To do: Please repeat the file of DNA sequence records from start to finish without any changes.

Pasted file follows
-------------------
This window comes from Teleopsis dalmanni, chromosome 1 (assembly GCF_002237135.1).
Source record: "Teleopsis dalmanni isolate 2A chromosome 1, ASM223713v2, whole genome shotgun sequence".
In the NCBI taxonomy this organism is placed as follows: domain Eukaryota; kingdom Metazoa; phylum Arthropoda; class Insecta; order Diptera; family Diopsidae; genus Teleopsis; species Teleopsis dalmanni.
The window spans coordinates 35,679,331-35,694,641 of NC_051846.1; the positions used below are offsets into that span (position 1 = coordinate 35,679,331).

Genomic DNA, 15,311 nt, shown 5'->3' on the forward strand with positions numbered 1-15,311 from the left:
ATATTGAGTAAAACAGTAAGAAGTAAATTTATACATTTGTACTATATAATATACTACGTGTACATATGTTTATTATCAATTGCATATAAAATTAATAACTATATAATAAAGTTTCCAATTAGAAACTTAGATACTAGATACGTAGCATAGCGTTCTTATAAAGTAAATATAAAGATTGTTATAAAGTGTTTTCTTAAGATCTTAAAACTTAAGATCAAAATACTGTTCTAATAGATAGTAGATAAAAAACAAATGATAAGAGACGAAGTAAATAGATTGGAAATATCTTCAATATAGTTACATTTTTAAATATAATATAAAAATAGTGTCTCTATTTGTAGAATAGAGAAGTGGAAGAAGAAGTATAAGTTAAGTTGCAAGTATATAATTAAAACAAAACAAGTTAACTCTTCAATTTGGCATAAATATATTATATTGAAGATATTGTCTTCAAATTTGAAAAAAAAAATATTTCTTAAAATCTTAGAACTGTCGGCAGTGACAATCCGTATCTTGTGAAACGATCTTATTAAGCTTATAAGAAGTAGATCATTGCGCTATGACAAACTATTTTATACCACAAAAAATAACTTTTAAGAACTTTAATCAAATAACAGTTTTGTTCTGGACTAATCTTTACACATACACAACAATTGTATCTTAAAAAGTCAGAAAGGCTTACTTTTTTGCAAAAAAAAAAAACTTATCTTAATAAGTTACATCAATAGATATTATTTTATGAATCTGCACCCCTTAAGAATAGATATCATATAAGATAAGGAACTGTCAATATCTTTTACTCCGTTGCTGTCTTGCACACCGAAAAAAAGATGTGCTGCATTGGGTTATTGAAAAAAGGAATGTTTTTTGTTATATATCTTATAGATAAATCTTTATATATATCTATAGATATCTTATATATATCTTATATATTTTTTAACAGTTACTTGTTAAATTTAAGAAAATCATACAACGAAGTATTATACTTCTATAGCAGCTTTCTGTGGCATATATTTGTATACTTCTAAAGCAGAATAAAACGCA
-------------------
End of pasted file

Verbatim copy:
This window comes from Teleopsis dalmanni, chromosome 1 (assembly GCF_002237135.1).
Source record: "Teleopsis dalmanni isolate 2A chromosome 1, ASM223713v2, whole genome shotgun sequence".
In the NCBI taxonomy this organism is placed as follows: domain Eukaryota; kingdom Metazoa; phylum Arthropoda; class Insecta; order Diptera; family Diopsidae; genus Teleopsis; species Teleopsis dalmanni.
The window spans coordinates 35,679,331-35,694,641 of NC_051846.1; the positions used below are offsets into that span (position 1 = coordinate 35,679,331).

Genomic DNA, 15,311 nt, shown 5'->3' on the forward strand with positions numbered 1-15,311 from the left:
ATATTGAGTAAAACAGTAAGAAGTAAATTTATACATTTGTACTATATAATATACTACGTGTACATATGTTTATTATCAATTGCATATAAAATTAATAACTATATAATAAAGTTTCCAATTAGAAACTTAGATACTAGATACGTAGCATAGCGTTCTTATAAAGTAAATATAAAGATTGTTATAAAGTGTTTTCTTAAGATCTTAAAACTTAAGATCAAAATACTGTTCTAATAGATAGTAGATAAAAAACAAATGATAAGAGACGAAGTAAATAGATTGGAAATATCTTCAATATAGTTACATTTTTAAATATAATATAAAAATAGTGTCTCTATTTGTAGAATAGAGAAGTGGAAGAAGAAGTATAAGTTAAGTTGCAAGTATATAATTAAAACAAAACAAGTTAACTCTTCAATTTGGCATAAATATATTATATTGAAGATATTGTCTTCAAATTTGAAAAAAAAAATATTTCTTAAAATCTTAGAACTGTCGGCAGTGACAATCCGTATCTTGTGAAACGATCTTATTAAGCTTATAAGAAGTAGATCATTGCGCTATGACAAACTATTTTATACCACAAAAAATAACTTTTAAGAACTTTAATCAAATAACAGTTTTGTTCTGGACTAATCTTTACACATACACAACAATTGTATCTTAAAAAGTCAGAAAGGCTTACTTTTTTGCAAAAAAAAAAAACTTATCTTAATAAGTTACATCAATAGATATTATTTTATGAATCTGCACCCCTTAAGAATAGATATCATATAAGATAAGGAACTGTCAATATCTTTTACTCCGTTGCTGTCTTGCACACCGAAAAAAAGATGTGCTGCATTGGGTTATTGAAAAAAGGAATGTTTTTTGTTATATATCTTATAGATAAATCTTTATATATATCTATAGATATCTTATATATATCTTATATATTTTTTAACAGTTACTTGTTAAATTTAAGAAAATCATACAACGAAGTATTATACTTCTATAGCAGCTTTCTGTGGCATATATTTGTATACTTCTAAAGCAGAATAAAACGCA